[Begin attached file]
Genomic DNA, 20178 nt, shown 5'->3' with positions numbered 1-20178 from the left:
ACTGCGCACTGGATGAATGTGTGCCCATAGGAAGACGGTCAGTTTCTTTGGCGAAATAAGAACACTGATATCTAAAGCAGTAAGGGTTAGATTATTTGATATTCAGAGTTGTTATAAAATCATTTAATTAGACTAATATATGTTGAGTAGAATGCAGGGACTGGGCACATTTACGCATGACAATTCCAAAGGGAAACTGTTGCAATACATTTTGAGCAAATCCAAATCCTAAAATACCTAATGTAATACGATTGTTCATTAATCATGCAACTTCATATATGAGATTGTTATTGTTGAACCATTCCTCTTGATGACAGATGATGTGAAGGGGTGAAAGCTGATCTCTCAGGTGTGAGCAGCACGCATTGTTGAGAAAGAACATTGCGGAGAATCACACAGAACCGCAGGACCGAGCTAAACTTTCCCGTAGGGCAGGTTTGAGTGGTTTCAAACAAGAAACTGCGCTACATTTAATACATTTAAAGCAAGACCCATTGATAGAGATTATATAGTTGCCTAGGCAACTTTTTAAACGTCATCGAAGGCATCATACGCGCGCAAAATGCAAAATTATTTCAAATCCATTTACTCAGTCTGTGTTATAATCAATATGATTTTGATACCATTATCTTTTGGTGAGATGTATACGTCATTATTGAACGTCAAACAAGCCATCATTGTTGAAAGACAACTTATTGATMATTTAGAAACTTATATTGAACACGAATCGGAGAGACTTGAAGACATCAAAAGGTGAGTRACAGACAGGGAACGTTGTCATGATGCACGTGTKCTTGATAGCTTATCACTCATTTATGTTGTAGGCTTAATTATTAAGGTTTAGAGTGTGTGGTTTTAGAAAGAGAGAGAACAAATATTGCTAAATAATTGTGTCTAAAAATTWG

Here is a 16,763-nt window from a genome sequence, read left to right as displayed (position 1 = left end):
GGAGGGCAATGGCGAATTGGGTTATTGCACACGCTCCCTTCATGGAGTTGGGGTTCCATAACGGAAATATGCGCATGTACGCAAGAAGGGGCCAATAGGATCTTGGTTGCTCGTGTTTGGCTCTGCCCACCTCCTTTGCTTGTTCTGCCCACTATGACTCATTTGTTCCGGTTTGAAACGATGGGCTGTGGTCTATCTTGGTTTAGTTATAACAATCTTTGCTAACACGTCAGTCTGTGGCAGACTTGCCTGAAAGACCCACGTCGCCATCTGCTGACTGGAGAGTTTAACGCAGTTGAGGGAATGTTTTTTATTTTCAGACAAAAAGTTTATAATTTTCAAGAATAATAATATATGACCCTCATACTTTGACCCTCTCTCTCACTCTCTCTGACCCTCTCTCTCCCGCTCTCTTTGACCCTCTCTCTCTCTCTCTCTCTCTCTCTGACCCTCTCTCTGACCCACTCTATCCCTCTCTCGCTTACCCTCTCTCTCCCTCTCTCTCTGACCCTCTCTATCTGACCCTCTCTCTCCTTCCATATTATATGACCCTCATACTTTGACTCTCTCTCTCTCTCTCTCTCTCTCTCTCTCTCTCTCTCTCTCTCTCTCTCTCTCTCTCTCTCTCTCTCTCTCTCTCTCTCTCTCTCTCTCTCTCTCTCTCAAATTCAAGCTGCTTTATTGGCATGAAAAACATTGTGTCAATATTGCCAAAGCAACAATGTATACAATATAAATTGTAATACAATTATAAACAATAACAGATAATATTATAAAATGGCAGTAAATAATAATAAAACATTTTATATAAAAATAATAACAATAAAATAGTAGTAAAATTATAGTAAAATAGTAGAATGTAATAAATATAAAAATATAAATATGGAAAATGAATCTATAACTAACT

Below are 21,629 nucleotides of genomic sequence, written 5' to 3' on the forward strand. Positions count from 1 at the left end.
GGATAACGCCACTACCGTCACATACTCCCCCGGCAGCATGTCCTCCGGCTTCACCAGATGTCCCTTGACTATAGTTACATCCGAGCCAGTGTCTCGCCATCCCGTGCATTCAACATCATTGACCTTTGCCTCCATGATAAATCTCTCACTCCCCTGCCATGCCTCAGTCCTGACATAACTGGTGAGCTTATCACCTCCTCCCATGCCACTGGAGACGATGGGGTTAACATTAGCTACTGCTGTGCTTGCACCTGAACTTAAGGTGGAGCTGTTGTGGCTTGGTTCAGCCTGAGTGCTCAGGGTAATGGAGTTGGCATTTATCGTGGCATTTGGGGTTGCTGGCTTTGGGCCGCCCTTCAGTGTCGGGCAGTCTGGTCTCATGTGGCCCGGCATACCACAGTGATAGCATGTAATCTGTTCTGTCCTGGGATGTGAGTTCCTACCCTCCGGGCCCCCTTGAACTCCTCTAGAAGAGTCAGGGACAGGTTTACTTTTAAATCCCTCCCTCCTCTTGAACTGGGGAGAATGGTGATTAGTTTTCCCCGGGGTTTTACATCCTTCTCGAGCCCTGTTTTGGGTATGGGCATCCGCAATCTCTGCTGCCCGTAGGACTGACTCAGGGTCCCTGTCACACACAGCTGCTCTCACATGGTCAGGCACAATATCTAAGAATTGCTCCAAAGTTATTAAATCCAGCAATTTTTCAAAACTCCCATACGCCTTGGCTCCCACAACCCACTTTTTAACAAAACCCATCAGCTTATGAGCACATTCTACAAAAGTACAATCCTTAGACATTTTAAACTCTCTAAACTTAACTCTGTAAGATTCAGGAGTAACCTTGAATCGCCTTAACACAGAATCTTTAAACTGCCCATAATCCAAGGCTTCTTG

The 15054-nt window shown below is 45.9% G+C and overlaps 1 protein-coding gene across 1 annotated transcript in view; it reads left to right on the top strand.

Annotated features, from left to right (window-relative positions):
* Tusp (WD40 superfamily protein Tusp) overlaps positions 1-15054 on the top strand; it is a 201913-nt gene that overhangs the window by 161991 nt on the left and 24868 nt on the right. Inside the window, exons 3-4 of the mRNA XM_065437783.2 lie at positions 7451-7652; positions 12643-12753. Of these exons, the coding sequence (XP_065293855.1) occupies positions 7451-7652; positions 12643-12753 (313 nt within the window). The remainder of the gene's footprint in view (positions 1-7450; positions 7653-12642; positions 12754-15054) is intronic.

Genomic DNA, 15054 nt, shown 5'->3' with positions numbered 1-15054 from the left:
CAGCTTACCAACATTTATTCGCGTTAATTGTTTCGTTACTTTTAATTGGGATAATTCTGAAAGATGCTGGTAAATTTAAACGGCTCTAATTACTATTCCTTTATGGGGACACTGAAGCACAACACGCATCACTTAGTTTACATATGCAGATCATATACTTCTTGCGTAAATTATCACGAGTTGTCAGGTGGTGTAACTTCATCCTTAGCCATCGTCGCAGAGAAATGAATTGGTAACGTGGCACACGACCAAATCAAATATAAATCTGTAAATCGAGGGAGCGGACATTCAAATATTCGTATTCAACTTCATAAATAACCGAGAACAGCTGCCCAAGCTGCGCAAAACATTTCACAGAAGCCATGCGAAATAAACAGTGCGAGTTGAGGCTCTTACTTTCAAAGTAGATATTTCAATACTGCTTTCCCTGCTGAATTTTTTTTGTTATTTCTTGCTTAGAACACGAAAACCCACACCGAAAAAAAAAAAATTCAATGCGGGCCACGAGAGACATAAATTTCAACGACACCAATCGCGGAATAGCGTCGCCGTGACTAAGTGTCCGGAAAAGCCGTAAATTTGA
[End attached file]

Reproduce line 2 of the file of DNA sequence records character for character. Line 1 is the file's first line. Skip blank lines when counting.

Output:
ACTGCGCACTGGATGAATGTGTGCCCATAGGAAGACGGTCAGTTTCTTTGGCGAAATAAGAACACTGATATCTAAAGCAGTAAGGGTTAGATTATTTGATATTCAGAGTTGTTATAAAATCATTTAATTAGACTAATATATGTTGAGTAGAATGCAGGGACTGGGCACATTTACGCATGACAATTCCAAAGGGAAACTGTTGCAATACATTTTGAGCAAATCCAAATCCTAAAATACCTAATGTAATACGATTGTTCATTAATCATGCAACTTCATATATGAGATTGTTATTGTTGAACCATTCCTCTTGATGACAGATGATGTGAAGGGGTGAAAGCTGATCTCTCAGGTGTGAGCAGCACGCATTGTTGAGAAAGAACATTGCGGAGAATCACACAGAACCGCAGGACCGAGCTAAACTTTCCCGTAGGGCAGGTTTGAGTGGTTTCAAACAAGAAACTGCGCTACATTTAATACATTTAAAGCAAGACCCATTGATAGAGATTATATAGTTGCCTAGGCAACTTTTTAAACGTCATCGAAGGCATCATACGCGCGCAAAATGCAAAATTATTTCAAATCCATTTACTCAGTCTGTGTTATAATCAATATGATTTTGATACCATTATCTTTTGGTGAGATGTATACGTCATTATTGAACGTCAAACAAGCCATCATTGTTGAAAGACAACTTATTGATMATTTAGAAACTTATATTGAACACGAATCGGAGAGACTTGAAGACATCAAAAGGTGAGTRACAGACAGGGAACGTTGTCATGATGCACGTGTKCTTGATAGCTTATCACTCATTTATGTTGTAGGCTTAATTATTAAGGTTTAGAGTGTGTGGTTTTAGAAAGAGAGAGAACAAATATTGCTAAATAATTGTGTCTAAAAATTWG